11.8 (28)

12.4 (32)






0.4 (1)

1.56 (40)



34.7 (82)

40.1 (103)


64.8 (153)

58.4 (150)






9.3 (22)

4.4 (37)





62.4 (148)

58.9 (151)


28.3 (67)

26.6 (68)

Smoking (Yes)

18.6 (44)

17.8 (46)


Drugs (Yes)

10.1 (24)

9.3 (24)


Alcohol (Yes)

38.5 (62)

61.5 (99)







44.6 (138)

55.3 (171)



39.5 (17)

60.5 (26)


57.4 (81)

42.5 (60)

Participation in religious practices (yes)

45.3 (62)

54.7 (76)


Sexual initiation – oral sex (Yes)

63,7 (151)

80.6 (208)


Sexual initiation – masturbation (Yes)

70.0 (166)

74.8 (193)


Being in RS (Yes)

81.4 (192)

78.7 (203)


Having sexual partner (Yes)

89.0 (211)

85.7 (221)


Sexual activity in last 6 months (Yes)

97.9 (232)

91.5 (236)


Watching erotic videos (Yes)

59.9 (142)

57.5 (111)


Sexual abuse in childhood (Yes)

5.5 (13)

5.2 (10)


Sexual behaviors





0.4 (1)

2.4 (4)



13.9 (33)

13.7 (23)


85.7 (203)

83.9 (141)

Sexual orientation





86.1 (204)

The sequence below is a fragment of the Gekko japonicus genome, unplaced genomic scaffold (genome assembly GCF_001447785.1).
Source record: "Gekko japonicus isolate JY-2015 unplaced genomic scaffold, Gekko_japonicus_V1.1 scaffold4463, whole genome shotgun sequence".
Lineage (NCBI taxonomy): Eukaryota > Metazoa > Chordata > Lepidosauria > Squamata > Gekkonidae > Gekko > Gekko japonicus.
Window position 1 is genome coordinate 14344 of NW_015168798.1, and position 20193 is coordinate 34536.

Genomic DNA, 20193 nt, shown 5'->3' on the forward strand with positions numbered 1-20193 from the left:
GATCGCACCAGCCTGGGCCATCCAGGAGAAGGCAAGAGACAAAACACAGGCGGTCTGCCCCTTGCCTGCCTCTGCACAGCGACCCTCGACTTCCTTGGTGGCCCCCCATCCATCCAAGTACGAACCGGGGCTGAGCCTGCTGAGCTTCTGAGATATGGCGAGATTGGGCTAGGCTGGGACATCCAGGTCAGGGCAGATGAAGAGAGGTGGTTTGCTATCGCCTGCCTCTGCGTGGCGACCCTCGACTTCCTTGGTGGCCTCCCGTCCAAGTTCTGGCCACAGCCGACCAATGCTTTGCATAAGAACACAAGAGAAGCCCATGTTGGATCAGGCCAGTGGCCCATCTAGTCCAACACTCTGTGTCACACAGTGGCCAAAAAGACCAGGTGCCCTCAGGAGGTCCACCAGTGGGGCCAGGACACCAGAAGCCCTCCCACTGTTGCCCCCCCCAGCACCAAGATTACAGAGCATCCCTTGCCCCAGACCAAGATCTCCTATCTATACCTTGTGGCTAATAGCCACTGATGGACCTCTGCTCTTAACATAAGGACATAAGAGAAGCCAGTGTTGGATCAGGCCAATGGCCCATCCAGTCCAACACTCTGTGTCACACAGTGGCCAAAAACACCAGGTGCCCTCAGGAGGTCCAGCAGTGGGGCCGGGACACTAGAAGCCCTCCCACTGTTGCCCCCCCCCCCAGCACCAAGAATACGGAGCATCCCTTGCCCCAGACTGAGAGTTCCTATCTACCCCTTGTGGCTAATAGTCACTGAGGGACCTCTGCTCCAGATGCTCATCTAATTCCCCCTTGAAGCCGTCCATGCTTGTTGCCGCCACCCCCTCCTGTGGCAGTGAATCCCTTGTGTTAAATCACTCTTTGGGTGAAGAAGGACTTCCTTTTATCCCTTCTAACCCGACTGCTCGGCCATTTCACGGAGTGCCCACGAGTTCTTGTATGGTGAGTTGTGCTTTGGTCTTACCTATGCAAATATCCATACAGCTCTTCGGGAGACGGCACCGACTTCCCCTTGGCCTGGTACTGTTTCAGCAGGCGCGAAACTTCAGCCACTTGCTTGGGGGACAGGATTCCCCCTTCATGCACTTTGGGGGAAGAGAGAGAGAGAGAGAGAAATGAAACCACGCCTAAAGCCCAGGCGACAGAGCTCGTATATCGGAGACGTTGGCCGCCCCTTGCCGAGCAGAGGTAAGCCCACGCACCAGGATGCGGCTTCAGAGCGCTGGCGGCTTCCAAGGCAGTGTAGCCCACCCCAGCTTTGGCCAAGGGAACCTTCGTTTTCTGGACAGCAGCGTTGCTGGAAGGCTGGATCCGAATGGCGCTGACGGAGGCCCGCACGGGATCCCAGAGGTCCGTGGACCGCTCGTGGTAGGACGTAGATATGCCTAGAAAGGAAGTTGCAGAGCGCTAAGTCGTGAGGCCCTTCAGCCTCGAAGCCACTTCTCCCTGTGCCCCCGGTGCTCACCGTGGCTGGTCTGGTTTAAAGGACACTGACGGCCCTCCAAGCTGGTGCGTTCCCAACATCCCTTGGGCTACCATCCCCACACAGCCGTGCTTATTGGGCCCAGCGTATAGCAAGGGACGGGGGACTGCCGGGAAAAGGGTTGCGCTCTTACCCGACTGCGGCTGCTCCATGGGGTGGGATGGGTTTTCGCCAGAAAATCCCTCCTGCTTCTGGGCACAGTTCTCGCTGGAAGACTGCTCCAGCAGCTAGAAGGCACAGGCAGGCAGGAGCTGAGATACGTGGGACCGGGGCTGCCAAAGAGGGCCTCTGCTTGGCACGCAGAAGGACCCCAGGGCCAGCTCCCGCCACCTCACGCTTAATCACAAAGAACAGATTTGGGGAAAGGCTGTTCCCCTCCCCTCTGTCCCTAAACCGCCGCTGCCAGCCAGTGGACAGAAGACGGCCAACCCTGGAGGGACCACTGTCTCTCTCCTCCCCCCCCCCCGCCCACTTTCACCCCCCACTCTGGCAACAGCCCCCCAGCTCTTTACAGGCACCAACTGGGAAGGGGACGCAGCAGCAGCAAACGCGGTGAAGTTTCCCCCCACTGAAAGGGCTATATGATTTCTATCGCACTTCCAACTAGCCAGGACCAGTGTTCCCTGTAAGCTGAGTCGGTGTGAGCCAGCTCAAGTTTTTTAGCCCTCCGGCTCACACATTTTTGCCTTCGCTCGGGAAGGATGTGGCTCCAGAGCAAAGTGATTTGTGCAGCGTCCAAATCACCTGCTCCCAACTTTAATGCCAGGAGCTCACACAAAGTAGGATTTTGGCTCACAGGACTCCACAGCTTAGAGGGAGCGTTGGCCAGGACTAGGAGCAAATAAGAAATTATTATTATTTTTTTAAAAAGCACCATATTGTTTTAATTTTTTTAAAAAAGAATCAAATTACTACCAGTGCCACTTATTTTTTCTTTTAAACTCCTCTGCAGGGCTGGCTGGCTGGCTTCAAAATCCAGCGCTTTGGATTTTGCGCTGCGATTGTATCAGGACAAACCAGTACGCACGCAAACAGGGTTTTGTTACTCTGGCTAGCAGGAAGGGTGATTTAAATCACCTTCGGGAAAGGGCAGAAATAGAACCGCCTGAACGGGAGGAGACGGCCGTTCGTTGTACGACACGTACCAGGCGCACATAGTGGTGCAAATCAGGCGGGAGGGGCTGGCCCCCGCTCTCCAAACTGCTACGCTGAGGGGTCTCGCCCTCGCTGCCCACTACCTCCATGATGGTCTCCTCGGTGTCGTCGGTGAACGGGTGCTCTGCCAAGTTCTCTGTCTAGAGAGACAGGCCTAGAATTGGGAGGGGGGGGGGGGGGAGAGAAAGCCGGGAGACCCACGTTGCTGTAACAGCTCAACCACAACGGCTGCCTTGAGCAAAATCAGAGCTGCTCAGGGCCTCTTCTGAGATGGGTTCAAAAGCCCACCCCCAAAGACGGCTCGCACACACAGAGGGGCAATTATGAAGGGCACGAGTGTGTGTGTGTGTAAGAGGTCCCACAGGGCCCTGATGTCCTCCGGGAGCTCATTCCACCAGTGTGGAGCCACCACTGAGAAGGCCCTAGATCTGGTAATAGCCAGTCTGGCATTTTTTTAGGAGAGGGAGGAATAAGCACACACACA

83.3 (140)



0.4 (1)

1.2 (2)


13.5 (32)

14.3 (24)


0 (0)

1.2 (2)

RSB (Yes)

49.4 (117)

36.8 (95)

Regularity of menstruation (Yes)

88.6 (210)

75.6 (127)


Pregnancies (Yes)

32.1 (76)

32.7 (55)


Miscarriages (Yes)

1.3 (3)

1.9 (5)


Sexual distress – DSM-5 (Yes)

17.7 (40)

13.1 (20)


FSIAD – DSM-5 (Yes)

1.8 (4)

1.31 (2)


FOD – DSM-5 (Yes)

1.3 (3)

0.6 (1)


GPPPD – DSM-5 (Yes)

5.7 (13)

1.9 (3)


Lack of sexual satisfaction (Yes)

1.3 (3)

0.6 (1)


FSD – DSM-5 (Yes)

7.5 (17)

2.6 (4)


HADS - anxiety

9.4 (20)

14.5 (20)


Sexual problems - CSFQ

22.2 (26) 

13.9 (26)


Pleasure - CSFQ

81.3 (152)

68.4 (80)


Desire/Frequency - CSFQ

19.8 (37)

35.9 (42)


Desire/Interest - CSFQ

33.6 (63)

41.0 (48)


Arousal/Excitement - CSFQ

89.8 (163)

79.5 (93)


Orgasm/Completion - CSFQ

62.6 (117)

45.3 (53)


Sexual self-Schema - positive

26.4 (43)

37.1 (36)


Sexual self-Schema – negative

36.2 (59)

17.5 (17)


Sexual self-Schema – A-schematic

14.7 (24)

10.3 (10)


Sexual self-Schema – Co-schematic

22.7 (37)

35.1 (34)